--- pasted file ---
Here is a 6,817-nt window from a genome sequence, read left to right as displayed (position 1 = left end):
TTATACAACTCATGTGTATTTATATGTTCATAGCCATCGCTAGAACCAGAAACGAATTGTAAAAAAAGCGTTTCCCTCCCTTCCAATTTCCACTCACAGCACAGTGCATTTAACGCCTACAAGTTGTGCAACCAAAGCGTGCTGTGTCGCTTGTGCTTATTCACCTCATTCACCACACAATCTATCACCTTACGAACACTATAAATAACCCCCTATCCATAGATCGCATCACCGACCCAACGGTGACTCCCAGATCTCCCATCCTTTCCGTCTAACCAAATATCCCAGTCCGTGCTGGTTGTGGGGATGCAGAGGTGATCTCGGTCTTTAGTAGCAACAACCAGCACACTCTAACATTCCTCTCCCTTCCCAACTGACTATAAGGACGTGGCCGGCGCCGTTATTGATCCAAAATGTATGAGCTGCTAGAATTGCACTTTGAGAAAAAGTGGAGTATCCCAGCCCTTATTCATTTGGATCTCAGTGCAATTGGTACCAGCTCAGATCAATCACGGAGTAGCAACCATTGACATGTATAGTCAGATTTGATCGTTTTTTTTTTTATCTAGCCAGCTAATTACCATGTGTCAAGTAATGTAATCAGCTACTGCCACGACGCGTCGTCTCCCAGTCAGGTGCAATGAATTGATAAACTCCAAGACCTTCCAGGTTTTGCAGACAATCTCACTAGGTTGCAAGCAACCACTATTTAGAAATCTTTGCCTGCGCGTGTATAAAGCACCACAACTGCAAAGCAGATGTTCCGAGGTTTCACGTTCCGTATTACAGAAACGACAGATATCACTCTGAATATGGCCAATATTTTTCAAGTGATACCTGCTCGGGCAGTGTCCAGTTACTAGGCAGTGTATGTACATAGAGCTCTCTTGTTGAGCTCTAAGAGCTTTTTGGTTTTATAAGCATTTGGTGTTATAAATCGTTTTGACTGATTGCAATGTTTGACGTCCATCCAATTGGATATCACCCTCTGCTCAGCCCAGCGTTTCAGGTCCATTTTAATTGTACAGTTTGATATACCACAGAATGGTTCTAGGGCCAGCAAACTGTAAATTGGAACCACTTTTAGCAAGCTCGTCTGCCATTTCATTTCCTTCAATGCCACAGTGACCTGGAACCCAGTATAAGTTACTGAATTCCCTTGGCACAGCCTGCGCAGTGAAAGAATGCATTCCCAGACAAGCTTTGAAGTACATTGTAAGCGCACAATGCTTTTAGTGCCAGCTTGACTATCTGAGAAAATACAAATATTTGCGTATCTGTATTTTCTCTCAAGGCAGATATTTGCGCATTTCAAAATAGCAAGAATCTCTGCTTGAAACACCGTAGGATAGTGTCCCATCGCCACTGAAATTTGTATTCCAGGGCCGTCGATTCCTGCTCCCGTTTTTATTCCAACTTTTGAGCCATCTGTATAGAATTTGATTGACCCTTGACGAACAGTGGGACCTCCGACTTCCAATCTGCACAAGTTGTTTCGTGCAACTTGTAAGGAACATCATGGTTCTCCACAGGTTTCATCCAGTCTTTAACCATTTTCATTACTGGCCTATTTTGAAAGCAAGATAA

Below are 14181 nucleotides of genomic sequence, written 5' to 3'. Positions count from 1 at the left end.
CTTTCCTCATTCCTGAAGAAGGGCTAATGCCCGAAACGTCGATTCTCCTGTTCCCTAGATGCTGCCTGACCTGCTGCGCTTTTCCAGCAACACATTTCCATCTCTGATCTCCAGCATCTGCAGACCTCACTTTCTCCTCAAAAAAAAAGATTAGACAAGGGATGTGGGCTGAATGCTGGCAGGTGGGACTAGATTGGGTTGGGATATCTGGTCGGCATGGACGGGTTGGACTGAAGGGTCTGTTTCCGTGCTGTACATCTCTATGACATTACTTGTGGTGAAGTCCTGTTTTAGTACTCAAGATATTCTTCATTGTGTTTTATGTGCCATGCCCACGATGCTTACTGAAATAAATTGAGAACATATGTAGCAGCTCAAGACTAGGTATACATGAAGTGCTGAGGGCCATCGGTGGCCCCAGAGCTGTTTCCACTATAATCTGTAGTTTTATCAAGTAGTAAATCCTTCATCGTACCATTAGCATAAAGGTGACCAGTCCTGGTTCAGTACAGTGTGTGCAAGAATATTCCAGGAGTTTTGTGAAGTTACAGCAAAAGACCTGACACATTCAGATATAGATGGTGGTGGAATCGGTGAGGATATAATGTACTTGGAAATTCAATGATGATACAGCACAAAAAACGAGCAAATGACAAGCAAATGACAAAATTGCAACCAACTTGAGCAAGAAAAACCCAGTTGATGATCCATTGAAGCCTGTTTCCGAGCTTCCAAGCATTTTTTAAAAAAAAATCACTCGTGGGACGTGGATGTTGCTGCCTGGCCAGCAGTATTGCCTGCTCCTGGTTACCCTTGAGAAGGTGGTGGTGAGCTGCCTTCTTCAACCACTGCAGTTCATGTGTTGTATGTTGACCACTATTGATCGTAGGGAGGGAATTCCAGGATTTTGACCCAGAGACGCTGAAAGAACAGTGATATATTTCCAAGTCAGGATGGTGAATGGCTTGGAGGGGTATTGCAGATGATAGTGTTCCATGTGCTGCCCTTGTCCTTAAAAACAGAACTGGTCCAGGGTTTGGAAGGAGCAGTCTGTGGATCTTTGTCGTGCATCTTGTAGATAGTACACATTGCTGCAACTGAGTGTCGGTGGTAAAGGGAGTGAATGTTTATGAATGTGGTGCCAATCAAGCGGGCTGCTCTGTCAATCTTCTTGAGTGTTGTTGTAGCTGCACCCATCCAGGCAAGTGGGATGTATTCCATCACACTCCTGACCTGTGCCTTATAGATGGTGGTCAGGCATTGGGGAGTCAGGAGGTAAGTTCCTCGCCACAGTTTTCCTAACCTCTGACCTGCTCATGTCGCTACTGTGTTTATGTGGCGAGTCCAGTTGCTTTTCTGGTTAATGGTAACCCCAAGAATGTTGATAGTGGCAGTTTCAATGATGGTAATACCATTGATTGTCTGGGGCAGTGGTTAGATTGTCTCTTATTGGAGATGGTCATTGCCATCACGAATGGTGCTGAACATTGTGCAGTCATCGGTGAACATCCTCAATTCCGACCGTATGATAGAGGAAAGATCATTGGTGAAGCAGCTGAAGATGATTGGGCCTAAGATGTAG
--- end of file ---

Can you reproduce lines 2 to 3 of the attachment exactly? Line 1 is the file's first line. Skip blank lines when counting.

TTATACAACTCATGTGTATTTATATGTTCATAGCCATCGCTAGAACCAGAAACGAATTGTAAAAAAAGCGTTTCCCTCCCTTCCAATTTCCACTCACAGCACAGTGCATTTAACGCCTACAAGTTGTGCAACCAAAGCGTGCTGTGTCGCTTGTGCTTATTCACCTCATTCACCACACAATCTATCACCTTACGAACACTATAAATAACCCCCTATCCATAGATCGCATCACCGACCCAACGGTGACTCCCAGATCTCCCATCCTTTCCGTCTAACCAAATATCCCAGTCCGTGCTGGTTGTGGGGATGCAGAGGTGATCTCGGTCTTTAGTAGCAACAACCAGCACACTCTAACATTCCTCTCCCTTCCCAACTGACTATAAGGACGTGGCCGGCGCCGTTATTGATCCAAAATGTATGAGCTGCTAGAATTGCACTTTGAGAAAAAGTGGAGTATCCCAGCCCTTATTCATTTGGATCTCAGTGCAATTGGTACCAGCTCAGATCAATCACGGAGTAGCAACCATTGACATGTATAGTCAGATTTGATCGTTTTTTTTTTTATCTAGCCAGCTAATTACCATGTGTCAAGTAATGTAATCAGCTACTGCCACGACGCGTCGTCTCCCAGTCAGGTGCAATGAATTGATAAACTCCAAGACCTTCCAGGTTTTGCAGACAATCTCACTAGGTTGCAAGCAACCACTATTTAGAAATCTTTGCCTGCGCGTGTATAAAGCACCACAACTGCAAAGCAGATGTTCCGAGGTTTCACGTTCCGTATTACAGAAACGACAGATATCACTCTGAATATGGCCAATATTTTTCAAGTGATACCTGCTCGGGCAGTGTCCAGTTACTAGGCAGTGTATGTACATAGAGCTCTCTTGTTGAGCTCTAAGAGCTTTTTGGTTTTATAAGCATTTGGTGTTATAAATCGTTTTGACTGATTGCAATGTTTGACGTCCATCCAATTGGATATCACCCTCTGCTCAGCCCAGCGTTTCAGGTCCATTTTAATTGTACAGTTTGATATACCACAGAATGGTTCTAGGGCCAGCAAACTGTAAATTGGAACCACTTTTAGCAAGCTCGTCTGCCATTTCATTTCCTTCAATGCCACAGTGACCTGGAACCCAGTATAAGTTACTGAATTCCCTTGGCACAGCCTGCGCAGTGAAAGAATGCATTCCCAGACAAGCTTTGAAGTACATTGTAAGCGCACAATGCTTTTAGTGCCAGCTTGACTATCTGAGAAAATACAAATATTTGCGTATCTGTATTTTCTCTCAAGGCAGATATTTGCGCATTTCAAAATAGCAAGAATCTCTGCTTGAAACACCGTAGGATAGTGTCCCATCGCCACTGAAATTTGTATTCCAGGGCCGTCGATTCCTGCTCCCGTTTTTATTCCAACTTTTGAGCCATCTGTATAGAATTTGATTGACCCTTGACGAACAGTGGGACCTCCGACTTCCAATCTGCACAAGTTGTTTCGTGCAACTTGTAAGGAACATCATGGTTCTCCACAGGTTTCATCCAGTCTTTAACCATTTTCATTACTGGCCTATTTTGAAAGCAAGATAA

Below are 14181 nucleotides of genomic sequence, written 5' to 3'. Positions count from 1 at the left end.